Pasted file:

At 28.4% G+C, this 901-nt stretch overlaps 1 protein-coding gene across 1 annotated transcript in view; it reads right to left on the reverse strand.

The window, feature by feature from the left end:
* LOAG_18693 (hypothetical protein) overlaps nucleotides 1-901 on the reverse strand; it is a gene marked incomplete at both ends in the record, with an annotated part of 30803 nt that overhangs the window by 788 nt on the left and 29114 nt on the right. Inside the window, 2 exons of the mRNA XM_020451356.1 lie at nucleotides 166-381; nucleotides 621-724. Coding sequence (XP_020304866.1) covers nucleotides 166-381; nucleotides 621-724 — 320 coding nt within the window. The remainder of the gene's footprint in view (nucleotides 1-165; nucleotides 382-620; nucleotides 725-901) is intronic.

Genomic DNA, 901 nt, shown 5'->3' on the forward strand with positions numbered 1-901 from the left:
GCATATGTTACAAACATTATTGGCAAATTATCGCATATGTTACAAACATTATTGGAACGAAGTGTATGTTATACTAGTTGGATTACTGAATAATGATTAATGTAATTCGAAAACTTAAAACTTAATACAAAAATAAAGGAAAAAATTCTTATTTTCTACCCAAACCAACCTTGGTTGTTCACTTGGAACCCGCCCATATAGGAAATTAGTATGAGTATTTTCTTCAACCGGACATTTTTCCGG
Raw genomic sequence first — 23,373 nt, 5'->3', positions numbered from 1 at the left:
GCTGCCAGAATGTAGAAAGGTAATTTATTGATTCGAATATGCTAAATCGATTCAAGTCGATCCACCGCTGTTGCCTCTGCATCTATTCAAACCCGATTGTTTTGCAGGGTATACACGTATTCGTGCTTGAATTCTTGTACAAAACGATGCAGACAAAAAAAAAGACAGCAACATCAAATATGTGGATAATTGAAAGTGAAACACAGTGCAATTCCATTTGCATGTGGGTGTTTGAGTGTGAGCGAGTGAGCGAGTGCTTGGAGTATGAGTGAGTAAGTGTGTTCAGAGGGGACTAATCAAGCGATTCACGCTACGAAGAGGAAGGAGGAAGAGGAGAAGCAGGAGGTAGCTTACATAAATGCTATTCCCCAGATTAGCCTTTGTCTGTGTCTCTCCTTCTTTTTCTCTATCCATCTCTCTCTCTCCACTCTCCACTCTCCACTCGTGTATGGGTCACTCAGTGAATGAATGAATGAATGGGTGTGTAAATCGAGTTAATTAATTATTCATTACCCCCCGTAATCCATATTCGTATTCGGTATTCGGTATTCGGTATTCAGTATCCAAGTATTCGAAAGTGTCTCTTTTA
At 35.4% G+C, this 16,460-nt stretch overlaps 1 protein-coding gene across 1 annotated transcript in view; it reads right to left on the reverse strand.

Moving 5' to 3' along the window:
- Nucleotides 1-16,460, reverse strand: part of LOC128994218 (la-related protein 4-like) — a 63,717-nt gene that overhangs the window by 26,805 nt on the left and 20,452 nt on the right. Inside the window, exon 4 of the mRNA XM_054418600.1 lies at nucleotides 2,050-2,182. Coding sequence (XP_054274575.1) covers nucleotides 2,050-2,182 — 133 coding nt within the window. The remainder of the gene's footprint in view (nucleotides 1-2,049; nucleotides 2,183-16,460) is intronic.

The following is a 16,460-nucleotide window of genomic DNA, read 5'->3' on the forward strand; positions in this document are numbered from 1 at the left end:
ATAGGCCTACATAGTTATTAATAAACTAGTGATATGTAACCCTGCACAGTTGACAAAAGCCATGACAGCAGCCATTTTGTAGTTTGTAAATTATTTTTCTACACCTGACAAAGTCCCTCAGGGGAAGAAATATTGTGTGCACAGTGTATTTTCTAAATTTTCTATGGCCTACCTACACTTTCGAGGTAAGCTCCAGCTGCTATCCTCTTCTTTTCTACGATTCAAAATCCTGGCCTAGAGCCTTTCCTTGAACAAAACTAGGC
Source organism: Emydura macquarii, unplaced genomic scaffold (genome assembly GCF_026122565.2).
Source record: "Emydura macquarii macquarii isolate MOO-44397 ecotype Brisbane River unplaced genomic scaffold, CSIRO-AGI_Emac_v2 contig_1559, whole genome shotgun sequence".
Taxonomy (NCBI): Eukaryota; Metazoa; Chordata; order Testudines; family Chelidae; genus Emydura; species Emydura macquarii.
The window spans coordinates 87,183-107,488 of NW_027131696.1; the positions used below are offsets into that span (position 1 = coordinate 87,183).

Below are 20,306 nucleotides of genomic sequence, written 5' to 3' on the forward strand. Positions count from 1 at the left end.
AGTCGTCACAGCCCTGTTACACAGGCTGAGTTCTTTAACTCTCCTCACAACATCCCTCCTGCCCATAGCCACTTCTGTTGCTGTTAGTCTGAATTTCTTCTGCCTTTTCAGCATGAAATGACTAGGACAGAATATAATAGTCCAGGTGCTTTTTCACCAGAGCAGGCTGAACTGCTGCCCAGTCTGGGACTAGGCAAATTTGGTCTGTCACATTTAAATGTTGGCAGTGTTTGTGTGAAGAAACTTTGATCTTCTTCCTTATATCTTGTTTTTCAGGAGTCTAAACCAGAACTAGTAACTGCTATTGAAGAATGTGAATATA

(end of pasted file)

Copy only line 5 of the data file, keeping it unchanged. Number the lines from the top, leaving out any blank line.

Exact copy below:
GCATATGTTACAAACATTATTGGCAAATTATCGCATATGTTACAAACATTATTGGAACGAAGTGTATGTTATACTAGTTGGATTACTGAATAATGATTAATGTAATTCGAAAACTTAAAACTTAATACAAAAATAAAGGAAAAAATTCTTATTTTCTACCCAAACCAACCTTGGTTGTTCACTTGGAACCCGCCCATATAGGAAATTAGTATGAGTATTTTCTTCAACCGGACATTTTTCCGG